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The Tapestries by Kien Nguyen – Vietnam before WWII

June 23, 2019 Leave a comment

The Tapestries by Kien Nguyen (2002) French title: Le Brodeur de Huê Translated by Sylvie Servan-Schreiber.

The Tapestries by Kien Nguyen was our Book Club read for May. Kien Nguyen was born in Vietnam in 1967 to a Vietnamese mother and an American father. Kien Nguyen left Vietnam, spent some time in a refugee camp in the Philippines and arrived in the USA in 1986. He became a dentist and The Tapestries is based on his grandfather’s story. It’s his second novel.

The Tapestries opens on a wedding day, in the Hue citadel, in 1916. At the time, Vietnam was a French colony named Indochina. Ven is getting married to a groom she has never seen since a matchmaker organized the wedding. She is given away by her grandfather to the rich Nguyen family. She will discover that her groom, Dan, is seven years old. She’s 23 and has been chosen by her in-laws as a free nanny.

Soon after the wedding, Master Nguyen is accused of treason and hung. Ven manages to save Dan. The Judge Toan who was in charge of arresting the whole family takes the opportunity to confiscate all the Nguyen’s wealth. Their beautiful estate is ransacked and Ven and Dan will have to find a way to survive. Ven decides that the best place to hide Dan is to have him hired in the lion’s den as a servant.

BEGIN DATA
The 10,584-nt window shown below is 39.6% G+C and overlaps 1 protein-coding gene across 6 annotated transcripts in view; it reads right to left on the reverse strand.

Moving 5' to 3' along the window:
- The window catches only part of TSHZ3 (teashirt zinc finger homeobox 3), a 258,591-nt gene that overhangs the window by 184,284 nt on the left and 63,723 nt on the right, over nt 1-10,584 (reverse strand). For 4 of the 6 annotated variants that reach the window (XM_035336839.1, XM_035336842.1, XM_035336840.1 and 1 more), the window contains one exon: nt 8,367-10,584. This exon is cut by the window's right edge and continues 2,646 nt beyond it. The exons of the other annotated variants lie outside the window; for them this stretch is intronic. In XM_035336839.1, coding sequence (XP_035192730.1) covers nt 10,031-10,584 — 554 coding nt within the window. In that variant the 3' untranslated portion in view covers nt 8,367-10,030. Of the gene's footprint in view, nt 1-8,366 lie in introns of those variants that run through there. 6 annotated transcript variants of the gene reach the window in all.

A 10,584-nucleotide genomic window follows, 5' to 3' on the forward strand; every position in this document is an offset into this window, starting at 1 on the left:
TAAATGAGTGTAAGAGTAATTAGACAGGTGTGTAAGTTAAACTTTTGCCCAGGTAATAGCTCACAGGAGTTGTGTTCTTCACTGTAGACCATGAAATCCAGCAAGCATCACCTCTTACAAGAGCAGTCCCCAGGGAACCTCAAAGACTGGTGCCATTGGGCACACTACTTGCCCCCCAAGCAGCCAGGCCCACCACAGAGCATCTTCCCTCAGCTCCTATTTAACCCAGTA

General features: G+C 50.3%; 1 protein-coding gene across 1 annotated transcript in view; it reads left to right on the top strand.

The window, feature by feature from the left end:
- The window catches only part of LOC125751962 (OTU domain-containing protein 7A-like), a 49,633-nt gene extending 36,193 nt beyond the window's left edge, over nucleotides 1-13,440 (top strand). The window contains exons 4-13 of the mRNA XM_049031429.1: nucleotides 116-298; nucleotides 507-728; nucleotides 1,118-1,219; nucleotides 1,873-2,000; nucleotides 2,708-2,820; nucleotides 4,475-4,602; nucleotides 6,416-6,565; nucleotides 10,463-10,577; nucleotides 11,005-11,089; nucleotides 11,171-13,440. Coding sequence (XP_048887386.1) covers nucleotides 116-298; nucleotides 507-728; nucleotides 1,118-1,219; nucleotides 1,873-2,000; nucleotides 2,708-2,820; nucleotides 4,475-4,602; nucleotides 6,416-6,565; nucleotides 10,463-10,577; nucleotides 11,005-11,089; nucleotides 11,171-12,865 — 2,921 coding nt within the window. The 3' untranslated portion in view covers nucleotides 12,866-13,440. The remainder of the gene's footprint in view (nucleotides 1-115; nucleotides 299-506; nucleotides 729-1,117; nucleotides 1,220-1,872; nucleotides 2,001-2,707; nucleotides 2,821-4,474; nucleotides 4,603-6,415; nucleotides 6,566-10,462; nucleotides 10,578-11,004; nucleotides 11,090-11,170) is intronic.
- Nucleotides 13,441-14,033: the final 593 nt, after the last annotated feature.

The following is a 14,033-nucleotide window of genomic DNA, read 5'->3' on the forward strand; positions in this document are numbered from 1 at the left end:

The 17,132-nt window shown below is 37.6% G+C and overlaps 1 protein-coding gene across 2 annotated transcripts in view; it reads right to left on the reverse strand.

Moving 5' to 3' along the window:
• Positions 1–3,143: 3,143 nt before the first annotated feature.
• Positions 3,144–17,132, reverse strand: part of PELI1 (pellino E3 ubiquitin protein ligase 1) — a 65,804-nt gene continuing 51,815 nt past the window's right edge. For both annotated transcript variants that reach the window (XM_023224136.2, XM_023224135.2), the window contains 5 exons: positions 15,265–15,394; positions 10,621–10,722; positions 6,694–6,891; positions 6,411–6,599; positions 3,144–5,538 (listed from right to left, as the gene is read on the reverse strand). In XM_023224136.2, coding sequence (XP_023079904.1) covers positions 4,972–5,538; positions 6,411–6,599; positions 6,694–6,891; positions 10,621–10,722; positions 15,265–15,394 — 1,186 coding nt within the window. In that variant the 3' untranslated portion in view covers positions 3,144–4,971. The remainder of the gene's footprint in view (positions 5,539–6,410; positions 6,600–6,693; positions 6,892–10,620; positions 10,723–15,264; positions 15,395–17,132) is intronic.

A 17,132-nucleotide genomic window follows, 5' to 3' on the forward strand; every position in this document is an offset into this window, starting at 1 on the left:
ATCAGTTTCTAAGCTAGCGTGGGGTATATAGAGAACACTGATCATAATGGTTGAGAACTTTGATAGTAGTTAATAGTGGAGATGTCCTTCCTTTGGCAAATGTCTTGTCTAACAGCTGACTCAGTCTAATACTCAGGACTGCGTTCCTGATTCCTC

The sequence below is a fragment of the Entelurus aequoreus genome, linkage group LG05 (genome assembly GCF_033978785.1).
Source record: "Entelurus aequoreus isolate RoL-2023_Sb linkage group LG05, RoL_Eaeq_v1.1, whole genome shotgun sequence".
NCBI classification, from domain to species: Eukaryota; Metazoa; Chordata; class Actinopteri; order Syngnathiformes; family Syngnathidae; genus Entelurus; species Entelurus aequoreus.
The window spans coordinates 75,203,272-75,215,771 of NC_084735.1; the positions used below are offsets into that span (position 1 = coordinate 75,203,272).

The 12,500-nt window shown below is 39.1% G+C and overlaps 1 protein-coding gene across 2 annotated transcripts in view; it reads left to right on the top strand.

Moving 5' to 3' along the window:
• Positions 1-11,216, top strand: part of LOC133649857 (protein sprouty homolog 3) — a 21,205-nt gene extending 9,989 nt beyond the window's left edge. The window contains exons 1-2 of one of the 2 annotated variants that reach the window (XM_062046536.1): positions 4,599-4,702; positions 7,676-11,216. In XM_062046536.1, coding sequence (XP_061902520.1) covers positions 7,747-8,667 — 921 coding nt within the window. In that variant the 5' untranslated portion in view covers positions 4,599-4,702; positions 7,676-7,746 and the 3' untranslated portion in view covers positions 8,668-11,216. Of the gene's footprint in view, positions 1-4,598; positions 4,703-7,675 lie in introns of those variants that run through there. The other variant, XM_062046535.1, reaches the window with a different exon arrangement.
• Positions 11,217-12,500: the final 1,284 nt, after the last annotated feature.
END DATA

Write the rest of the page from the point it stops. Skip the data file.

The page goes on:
We’ll follow the fate of these two ill-matched spouses, Ven’s devotion to Dan, Dan’s romance with his enemy’s daughter, his resilience and his newfound happiness in the art of embroidery.

I guess it’s supposed to be an ode to a beautiful romance, a fresco of the end of the Vietnam empire and traditional way of life, a picture of the French colonization and imperial Vietnam, before WWII and the long years of war against the French (1946-1954) and the Americans (1955-1975)

It could have been an excellent novel but for me it was a tedious read. The characterization wasn’t subtle enough. The bad were very nasty. Ven was very devoted. Dan was very good. The romance was corny and implausible, even if it’s supposed to be true since it’s based on Nguyen’s grandfather’s life. I’m not a huge fan of revenge stories where a character has to hold a grudge to honor their family. I’m with Gandhi, An Eye for an Eye will make the whole world blind. And Dan seemed to agree with that too.